They create a compulsion loop, and the behaviour reinforces itself.
This knowledge guides some of the product and service developers of today, and it is why most apps have notifications – you are trained and looped into watching for the little red circle to pop up with a number in it. It is designed to reinforce that compulsion loop. And it’s also the reason why almost half of smart phone owners will compulsively “check their phone” even through there were no auditory and physical notifications.
In a study by UC Irvine, researchers attached heart rate monitors to office workers. They found that people who checked e-mail frequently were consistently in a “high alert” state. They were less productive and experienced more stress, while those whose e-mail was disabled for 5 days had natural, variable heart rates and got more done.
That’s just e-mail…
On top of that, we are exposed to a shit-ton of new stimuli that we never experienced before. From the ability to binge watch House of Cards on Netflix, to searching for home-reno ideas on Pinterest, to always being available by phone or e-mail. You don’t even get a break when you’re buying groceries, because now you can listen to a podcast (like this one), or thumb through your Instagram feed while waiting in line.
To put things into perspective, if you only had three apps on your phone – let’s say Instagram, LinkedIn, and Facebook. The average user (don’t you love being called and classified as a user) – follows 822 people on Instagram, has 338 friends on Facebook, and 393 connections on LinkedIn – for a combined total of 1553 of your FRIENDS vying for your attention, on these three apps alone.
That excludes brands, advertising, and a million other apps and things like TV, billboards, websites, or email (of which the average person has at least two accounts).
We have never been exposed to this wide of a variety of stimuli – and it’s an ever expanding universe of options available at our fingertips.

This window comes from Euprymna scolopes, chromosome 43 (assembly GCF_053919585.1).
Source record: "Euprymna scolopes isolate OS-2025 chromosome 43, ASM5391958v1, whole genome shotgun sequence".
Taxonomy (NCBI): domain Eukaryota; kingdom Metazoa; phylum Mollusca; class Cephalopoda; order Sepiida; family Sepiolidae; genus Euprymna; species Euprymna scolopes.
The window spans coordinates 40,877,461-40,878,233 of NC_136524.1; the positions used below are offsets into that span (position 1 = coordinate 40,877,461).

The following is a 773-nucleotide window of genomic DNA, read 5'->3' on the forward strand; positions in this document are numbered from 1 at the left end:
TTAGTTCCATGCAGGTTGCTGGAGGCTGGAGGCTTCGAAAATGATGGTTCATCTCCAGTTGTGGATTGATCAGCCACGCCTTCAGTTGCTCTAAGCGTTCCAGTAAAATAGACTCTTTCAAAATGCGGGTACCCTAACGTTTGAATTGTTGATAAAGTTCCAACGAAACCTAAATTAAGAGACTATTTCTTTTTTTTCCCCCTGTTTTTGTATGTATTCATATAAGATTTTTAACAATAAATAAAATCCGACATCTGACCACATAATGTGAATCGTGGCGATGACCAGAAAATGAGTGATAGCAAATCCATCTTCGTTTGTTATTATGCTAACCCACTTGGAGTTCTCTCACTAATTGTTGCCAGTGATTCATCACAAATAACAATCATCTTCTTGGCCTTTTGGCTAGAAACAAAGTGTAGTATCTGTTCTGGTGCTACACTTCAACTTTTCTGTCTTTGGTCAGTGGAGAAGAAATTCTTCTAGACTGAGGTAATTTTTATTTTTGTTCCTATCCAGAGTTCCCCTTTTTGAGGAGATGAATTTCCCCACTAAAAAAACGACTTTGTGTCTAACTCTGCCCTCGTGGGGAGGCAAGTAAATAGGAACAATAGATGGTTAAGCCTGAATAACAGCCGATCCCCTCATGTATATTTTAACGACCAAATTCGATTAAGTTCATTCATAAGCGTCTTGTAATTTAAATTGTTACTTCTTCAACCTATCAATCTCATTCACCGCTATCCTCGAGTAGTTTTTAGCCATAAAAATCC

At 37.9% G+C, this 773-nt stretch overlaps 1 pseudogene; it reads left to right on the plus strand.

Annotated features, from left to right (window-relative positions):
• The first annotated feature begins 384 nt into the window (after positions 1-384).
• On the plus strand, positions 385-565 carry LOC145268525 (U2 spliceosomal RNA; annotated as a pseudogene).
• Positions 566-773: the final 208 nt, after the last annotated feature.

There is an overwhelming amount of information coming at you – from all angles and devices. And it is impossible to keep up – and yet, if you do not – it may make you feel like a less competitive professional. In my opinion, anxiety grows in that gap. The need to keep up with all mental, digital and analog inputs – and the physical inability to do so.
Root Cause: Fear
This brings us to the final and root cause of it all. Fear.
Fear is the sole activating mechanism that causes our brain to spill out the hormones that make us impulsive, irritable, angry, sad, resentful, unfocused, uncreative, and unwilling to take necessary personal and professional risks. Fear causes our limbic system to flood our brains and f**k up the day.
It all stems from the way our brain and bodies evolved over thousands of years of self-preservation. Physical danger, like a pack of hungry hyenas running at you. However, in modern-day living we don’t often have to run away from wild animals, but the basic function of fear never received a forced OS update from Microsoft. And just like US Nuclear Program, we’re still running off 5 1/4 inch floppy disks.
There are many different types and causes of fear which can trigger stress, anxiety, and possibly a panic attack. For us as entrepreneurs, creatives and professionals, there are two main categories:
We are not taking about phobias like Asymmetriphobia here. We are talking about the fear of losing your WiFi connection at a coffee shop while you’re trying to send an important e-mail to a client.
We are talking about not calling a client after they didn’t pay their bill for the fear of losing them as a source of income. In reality, maybe an e-mail may have gotten lost. Maybe they just forgot. It’s irrational to be afraid to talk to someone, especially if they’re a client. Just because it is irrational, and just because you may be smart and logical, it doesn’t mean you are free from the stress and anxiety this kind of fear can create.